If you’re headed out for a run or ride, you might be better off leaving the energy bars and performance gels behind. There’s little evidence showing that snacking during short workouts actually improves performance. According to guidelines by the American College of Sports Medicine and other groups, athletes were encouraged to eat during exercise. Written by sports exercise and nutrition experts, a lot of it makes sense. For example, if you exercise, your body will need fluids, energy and other nutrients. However, there’s a lot of contradictory information about what, how much and when to eat. For many light to moderate exercisers, a category most fitness-minded people fall into, this might mean ditching the belt filled with strawberry-flavored energy gel. “Most of us really do not need to keep eating during a race to maintain energy and stamina,” Dr. Nancy Rodriguez, an author on the paper, told the New York Times.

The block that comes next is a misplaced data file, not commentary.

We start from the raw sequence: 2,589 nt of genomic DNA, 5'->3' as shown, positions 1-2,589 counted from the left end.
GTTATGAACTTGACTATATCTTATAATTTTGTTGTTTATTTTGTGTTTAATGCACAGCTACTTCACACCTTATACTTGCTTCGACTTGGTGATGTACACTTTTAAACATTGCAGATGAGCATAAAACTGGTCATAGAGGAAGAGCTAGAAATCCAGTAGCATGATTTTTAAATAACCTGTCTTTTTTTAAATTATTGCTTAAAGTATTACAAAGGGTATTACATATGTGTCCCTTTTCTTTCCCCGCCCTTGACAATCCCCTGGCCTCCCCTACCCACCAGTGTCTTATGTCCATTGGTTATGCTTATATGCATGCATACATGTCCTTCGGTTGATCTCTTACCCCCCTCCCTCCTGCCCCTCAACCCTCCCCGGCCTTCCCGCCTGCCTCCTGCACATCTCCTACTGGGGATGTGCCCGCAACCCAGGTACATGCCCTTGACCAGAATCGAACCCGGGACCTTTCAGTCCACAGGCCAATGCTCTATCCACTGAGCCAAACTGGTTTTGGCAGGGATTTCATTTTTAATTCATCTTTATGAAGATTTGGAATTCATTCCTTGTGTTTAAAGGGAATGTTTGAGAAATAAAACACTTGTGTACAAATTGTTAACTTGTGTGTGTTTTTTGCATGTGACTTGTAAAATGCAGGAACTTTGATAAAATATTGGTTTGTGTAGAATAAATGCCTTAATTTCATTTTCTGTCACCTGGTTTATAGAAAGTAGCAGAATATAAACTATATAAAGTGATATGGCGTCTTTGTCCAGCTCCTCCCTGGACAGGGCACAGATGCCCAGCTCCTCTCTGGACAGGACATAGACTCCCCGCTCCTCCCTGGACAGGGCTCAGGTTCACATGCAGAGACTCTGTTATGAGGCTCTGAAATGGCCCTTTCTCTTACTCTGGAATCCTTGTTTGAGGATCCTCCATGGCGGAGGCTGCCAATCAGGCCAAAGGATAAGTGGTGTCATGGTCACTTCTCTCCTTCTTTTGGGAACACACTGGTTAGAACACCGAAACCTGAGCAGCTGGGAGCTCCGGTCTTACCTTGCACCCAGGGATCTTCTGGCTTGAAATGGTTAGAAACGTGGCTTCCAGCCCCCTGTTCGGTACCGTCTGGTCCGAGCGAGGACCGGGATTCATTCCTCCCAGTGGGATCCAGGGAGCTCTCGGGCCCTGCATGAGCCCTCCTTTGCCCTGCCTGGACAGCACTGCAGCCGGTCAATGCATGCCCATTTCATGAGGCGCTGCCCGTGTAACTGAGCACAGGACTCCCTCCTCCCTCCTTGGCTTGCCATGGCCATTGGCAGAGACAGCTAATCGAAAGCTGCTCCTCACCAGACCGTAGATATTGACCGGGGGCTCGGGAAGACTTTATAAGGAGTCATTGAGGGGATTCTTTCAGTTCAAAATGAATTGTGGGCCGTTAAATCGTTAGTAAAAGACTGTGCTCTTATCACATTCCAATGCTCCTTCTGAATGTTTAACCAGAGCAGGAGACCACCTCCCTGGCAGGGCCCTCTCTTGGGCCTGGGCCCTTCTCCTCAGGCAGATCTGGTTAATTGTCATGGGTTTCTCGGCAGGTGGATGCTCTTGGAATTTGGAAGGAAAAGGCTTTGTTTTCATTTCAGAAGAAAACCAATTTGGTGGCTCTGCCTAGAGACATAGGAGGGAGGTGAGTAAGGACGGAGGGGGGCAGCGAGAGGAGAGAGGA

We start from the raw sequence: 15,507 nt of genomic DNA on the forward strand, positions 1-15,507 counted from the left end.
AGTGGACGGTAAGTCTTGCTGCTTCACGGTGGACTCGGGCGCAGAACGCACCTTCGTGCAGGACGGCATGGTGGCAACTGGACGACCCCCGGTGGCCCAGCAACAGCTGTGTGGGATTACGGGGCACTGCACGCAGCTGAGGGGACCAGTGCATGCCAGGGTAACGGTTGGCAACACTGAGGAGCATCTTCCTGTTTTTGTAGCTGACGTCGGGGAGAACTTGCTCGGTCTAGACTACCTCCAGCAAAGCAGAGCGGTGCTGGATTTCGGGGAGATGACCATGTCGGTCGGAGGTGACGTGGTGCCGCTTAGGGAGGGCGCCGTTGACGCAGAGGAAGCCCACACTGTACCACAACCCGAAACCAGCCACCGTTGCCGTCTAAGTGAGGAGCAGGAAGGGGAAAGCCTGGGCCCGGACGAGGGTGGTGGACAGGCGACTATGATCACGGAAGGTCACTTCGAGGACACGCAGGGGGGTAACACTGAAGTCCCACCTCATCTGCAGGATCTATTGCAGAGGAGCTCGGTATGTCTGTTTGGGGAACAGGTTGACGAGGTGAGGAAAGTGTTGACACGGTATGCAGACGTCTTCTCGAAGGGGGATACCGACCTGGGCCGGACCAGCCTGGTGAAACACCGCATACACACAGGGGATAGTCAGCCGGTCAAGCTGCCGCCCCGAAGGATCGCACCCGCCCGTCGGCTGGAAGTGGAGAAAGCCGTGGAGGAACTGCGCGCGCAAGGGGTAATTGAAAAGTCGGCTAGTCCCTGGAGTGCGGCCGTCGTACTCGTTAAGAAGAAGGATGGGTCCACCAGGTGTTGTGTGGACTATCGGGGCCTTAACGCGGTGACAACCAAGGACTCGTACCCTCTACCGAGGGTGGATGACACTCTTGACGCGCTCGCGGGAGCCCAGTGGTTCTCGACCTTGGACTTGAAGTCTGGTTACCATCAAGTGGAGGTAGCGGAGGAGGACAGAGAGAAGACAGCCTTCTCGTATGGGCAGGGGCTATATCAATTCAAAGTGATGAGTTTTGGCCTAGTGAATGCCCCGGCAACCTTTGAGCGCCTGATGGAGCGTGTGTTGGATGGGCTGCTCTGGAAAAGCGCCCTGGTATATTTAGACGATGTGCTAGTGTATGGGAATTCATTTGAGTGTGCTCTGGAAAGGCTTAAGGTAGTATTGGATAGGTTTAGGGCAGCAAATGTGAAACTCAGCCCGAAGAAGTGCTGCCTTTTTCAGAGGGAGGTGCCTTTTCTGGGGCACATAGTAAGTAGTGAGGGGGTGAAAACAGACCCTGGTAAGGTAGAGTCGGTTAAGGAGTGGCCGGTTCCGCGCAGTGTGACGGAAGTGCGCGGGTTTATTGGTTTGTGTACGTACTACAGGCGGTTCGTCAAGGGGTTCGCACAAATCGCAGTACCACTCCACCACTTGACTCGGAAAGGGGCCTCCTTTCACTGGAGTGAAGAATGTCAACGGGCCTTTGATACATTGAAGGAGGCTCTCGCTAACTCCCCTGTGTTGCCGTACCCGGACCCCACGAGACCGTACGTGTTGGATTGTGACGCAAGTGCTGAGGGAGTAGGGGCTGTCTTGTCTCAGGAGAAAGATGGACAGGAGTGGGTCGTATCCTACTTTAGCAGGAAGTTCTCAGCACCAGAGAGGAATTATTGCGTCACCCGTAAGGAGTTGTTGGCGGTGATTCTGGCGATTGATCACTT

Because there are no set rules on eating and exercise, the best guideline is to look at your specific situation. Whether to eat during a workout depends upon your body—can you tolerate food during a run?—as well as the intensity and duration of your workout. It also makes a difference if you are running in the morning on an empty stomach. After fasting all night, you will probably need to eat before, or possibly during, your workout. For moderate exercise—typically under an hour—the research is mixed as to whether eating energy bars or drinks during a workout improves performance. The guidelines, though, say that a typical power drink during a one-hour workout is fine. Your best bet, though, is to eat a healthy meal after the workout. If you exercise longer or multiple times a day, you will need a lot more energy. This may mean eating more than three meals, along with several snacks, a day. You can also eat late in your workout or have a substantial snack late at night. Listen to your body. That’s your best guide. If you are exercising to lose weight, go easy on the energy supplements. They contain extra calories that you probably don’t need.